Investors have mostly ignored the large interest rate increase from earlier this year and maintained their pace of purchasing properties in the same locations at virtually the same prices, National Real Estate Investor reported Sept. 18.
The most recent figures from commercial real estate analytics firm CoStar showed a steady volume of investment sales in the months since rates have gone up.
“Investors were expecting that interest rate rise,” Walter Page, director of CoStar’s U.S. research for office, told National Real Estate Investor. “A 1 percent rise to interest rates was fully baked into the numbers.”
However, Page noted that additional interest rate increases could affect purchasing habits. Specifically, one additional percentage point added to the yield on 10-year Treasuries and other investments that compete with commercial real estate for investor attention could add half a percentage point to cap rates.
CoStar’s preliminary numbers revealed that investors still are bidding higher prices for properties in expensive core markets, and that the volume of investment sales has been consistent.
“We’ve seen some record pricing on stuff across the country,” Page told National Real Estate Investor. For example, CoStar’s data showed that for the top 20 percent of office building sales in New York City the median price climbed past $1,200 per square foot; 12 percent more than the prior peak in 2007. Page noted that San Francisco has seen a similar increase.
A total of $20.4 billion in office properties changed hands in the second quarter in the U.S., up from $18.4 billion the previous quarter and $19.3 billion in the second quarter of 2012. Page said that the high volume of sales has continued into the third quarter.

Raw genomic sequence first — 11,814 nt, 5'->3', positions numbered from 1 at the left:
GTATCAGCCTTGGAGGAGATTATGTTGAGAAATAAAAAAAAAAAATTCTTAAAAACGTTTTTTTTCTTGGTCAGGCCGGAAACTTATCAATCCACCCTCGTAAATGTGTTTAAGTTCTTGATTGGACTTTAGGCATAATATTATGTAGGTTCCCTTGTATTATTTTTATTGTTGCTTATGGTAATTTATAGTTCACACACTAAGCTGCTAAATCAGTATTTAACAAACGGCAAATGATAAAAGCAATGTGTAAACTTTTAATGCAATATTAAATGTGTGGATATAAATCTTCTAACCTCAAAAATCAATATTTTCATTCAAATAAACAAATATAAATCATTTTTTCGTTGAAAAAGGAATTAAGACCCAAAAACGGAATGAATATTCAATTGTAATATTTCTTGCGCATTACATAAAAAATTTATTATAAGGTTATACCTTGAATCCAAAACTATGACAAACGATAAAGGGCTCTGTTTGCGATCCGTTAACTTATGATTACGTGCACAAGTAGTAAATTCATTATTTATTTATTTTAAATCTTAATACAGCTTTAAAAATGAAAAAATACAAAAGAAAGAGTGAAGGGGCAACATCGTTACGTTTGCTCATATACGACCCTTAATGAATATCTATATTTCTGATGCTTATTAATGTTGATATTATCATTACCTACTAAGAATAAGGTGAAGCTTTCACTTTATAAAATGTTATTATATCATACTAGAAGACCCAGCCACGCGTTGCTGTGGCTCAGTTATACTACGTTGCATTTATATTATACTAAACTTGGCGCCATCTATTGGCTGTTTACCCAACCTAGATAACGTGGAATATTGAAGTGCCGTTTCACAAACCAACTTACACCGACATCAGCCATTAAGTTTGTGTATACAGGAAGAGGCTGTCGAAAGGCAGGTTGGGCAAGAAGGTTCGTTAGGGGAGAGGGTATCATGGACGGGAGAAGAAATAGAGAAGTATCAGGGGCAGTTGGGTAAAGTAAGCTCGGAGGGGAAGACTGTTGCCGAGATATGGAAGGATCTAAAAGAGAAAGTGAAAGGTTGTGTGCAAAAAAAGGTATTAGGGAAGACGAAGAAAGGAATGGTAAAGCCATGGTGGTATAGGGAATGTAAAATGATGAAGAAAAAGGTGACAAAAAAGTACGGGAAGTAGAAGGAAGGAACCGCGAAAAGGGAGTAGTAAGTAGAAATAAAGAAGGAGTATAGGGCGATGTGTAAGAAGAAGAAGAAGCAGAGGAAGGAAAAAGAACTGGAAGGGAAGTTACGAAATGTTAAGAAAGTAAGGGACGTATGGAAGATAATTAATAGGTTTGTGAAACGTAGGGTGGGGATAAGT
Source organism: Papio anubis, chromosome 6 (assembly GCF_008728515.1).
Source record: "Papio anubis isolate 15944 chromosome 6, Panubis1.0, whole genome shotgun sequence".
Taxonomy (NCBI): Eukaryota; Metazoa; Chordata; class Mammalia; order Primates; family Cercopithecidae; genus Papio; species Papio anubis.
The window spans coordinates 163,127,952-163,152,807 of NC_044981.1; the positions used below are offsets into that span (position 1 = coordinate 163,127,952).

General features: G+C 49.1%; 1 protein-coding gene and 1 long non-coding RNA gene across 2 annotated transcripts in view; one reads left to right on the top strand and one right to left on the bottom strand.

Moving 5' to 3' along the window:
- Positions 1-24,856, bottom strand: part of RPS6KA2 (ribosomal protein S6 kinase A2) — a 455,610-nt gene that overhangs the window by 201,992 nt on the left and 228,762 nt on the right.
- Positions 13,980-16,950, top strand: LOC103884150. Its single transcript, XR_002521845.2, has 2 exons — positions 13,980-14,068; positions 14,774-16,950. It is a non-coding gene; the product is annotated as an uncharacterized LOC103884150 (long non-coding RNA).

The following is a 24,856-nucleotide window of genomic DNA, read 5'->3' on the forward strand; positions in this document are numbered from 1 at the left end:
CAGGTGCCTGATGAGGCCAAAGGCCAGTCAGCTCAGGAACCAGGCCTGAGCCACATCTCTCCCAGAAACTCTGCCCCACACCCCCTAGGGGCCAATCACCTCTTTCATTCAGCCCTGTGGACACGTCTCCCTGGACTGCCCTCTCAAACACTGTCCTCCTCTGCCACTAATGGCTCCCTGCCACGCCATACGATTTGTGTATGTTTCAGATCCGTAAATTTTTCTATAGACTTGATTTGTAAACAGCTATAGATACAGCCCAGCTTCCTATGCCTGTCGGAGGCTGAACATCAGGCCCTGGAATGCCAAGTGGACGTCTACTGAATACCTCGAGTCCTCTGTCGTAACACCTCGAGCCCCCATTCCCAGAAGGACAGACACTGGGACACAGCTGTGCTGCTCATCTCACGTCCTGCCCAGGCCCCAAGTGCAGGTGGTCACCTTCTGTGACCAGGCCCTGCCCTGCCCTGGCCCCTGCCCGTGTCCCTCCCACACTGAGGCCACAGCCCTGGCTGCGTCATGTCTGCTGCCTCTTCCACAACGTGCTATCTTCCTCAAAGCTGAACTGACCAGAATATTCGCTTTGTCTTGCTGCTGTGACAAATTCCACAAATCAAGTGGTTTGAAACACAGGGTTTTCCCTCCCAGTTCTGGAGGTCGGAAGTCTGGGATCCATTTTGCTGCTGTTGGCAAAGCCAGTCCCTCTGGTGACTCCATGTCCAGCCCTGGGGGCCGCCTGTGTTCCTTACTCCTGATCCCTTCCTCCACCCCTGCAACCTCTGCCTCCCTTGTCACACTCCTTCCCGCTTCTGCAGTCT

Prices remain strong for many property types, other than garden apartments whose prices have dipped slightly relative to income.
Cap rates for garden apartments are up about 20 to 30 basis points nationwide, according to data from real estate data firm Real Capital Analytics, National Real Estate Investor reported. Average cap rates for garden apartments currently are about 6.5 percent — up from 6.2 percent at the beginning of the year, with most of the increase occurring in the spring.
According to RCA, cap rates for other property types remain low. Apartments are 6.1 percent overall, office properties are down to approximately 6.8 percent from 7.1 percent earlier this year. Retail spaces are at 7 percent, down slightly from 7.1 percent.
Interest rates increased notably during the summer after officials at the Federal Reserve indicated that they might start tapering off their quantitative easing program later this year. The yield on 10-year Treasuries went up from 1.8 percent in May to more than 2.9 percent as of Sept. 18.
Page told National Real Estate Investor that investors had been expecting the interest rate increase, and he first noticed the effect earlier this year in the difference between capitalization rates on the sales of commercial real estate properties and the yield on 10-year Treasury bonds. “The spreads were abnormally large.” The uptick in Treasury bond yields has put the difference between cap rates and Treasury bond yields into a more typical range.
Additionally, an extra point in yields for Treasury bonds has not led to an extra percentage point in interest charged to commercial and multifamily real estate properties. This is partially because most lenders never offered interest rates as low as some might expect based on the low Treasury yields. Rather, the spread widened and lenders kept the overage; banks didn’t follow the Treasury rates all the way down. When Treasury yields went up again, banks didn’t have to add that increase directly to their interest rates.